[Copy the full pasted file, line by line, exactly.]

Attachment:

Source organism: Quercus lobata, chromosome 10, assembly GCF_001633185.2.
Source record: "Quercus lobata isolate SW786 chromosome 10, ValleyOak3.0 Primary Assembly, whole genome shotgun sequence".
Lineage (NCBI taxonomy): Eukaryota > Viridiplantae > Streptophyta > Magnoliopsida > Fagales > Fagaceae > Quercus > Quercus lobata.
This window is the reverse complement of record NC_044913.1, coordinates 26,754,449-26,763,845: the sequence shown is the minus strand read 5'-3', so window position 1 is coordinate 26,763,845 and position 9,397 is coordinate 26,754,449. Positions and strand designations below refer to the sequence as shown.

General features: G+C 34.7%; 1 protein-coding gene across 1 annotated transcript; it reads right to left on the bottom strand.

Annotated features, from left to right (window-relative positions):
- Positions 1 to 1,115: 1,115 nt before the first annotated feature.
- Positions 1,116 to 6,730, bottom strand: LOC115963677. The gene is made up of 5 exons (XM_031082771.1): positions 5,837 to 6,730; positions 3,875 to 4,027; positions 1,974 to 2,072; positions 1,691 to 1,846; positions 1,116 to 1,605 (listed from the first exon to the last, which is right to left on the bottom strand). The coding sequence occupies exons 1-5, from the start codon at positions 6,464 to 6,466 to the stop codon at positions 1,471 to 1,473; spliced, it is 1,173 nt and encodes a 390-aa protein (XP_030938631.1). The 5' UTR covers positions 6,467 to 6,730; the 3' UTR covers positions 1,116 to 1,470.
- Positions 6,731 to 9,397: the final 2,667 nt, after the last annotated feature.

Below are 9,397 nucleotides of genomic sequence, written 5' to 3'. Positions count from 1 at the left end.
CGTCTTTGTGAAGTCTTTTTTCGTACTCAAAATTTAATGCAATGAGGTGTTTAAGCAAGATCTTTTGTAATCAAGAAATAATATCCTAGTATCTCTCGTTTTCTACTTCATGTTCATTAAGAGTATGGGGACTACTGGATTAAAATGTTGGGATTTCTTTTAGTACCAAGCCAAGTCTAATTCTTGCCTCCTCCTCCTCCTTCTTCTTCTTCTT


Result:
Source organism: Quercus lobata, chromosome 10, assembly GCF_001633185.2.
Source record: "Quercus lobata isolate SW786 chromosome 10, ValleyOak3.0 Primary Assembly, whole genome shotgun sequence".
Lineage (NCBI taxonomy): Eukaryota > Viridiplantae > Streptophyta > Magnoliopsida > Fagales > Fagaceae > Quercus > Quercus lobata.
This window is the reverse complement of record NC_044913.1, coordinates 26,754,449-26,763,845: the sequence shown is the minus strand read 5'-3', so window position 1 is coordinate 26,763,845 and position 9,397 is coordinate 26,754,449. Positions and strand designations below refer to the sequence as shown.

General features: G+C 34.7%; 1 protein-coding gene across 1 annotated transcript; it reads right to left on the bottom strand.

Annotated features, from left to right (window-relative positions):
- Positions 1 to 1,115: 1,115 nt before the first annotated feature.
- Positions 1,116 to 6,730, bottom strand: LOC115963677. The gene is made up of 5 exons (XM_031082771.1): positions 5,837 to 6,730; positions 3,875 to 4,027; positions 1,974 to 2,072; positions 1,691 to 1,846; positions 1,116 to 1,605 (listed from the first exon to the last, which is right to left on the bottom strand). The coding sequence occupies exons 1-5, from the start codon at positions 6,464 to 6,466 to the stop codon at positions 1,471 to 1,473; spliced, it is 1,173 nt and encodes a 390-aa protein (XP_030938631.1). The 5' UTR covers positions 6,467 to 6,730; the 3' UTR covers positions 1,116 to 1,470.
- Positions 6,731 to 9,397: the final 2,667 nt, after the last annotated feature.

Below are 9,397 nucleotides of genomic sequence, written 5' to 3'. Positions count from 1 at the left end.
CGTCTTTGTGAAGTCTTTTTTCGTACTCAAAATTTAATGCAATGAGGTGTTTAAGCAAGATCTTTTGTAATCAAGAAATAATATCCTAGTATCTCTCGTTTTCTACTTCATGTTCATTAAGAGTATGGGGACTACTGGATTAAAATGTTGGGATTTCTTTTAGTACCAAGCCAAGTCTAATTCTTGCCTCCTCCTCCTCCTTCTTCTTCTTCTT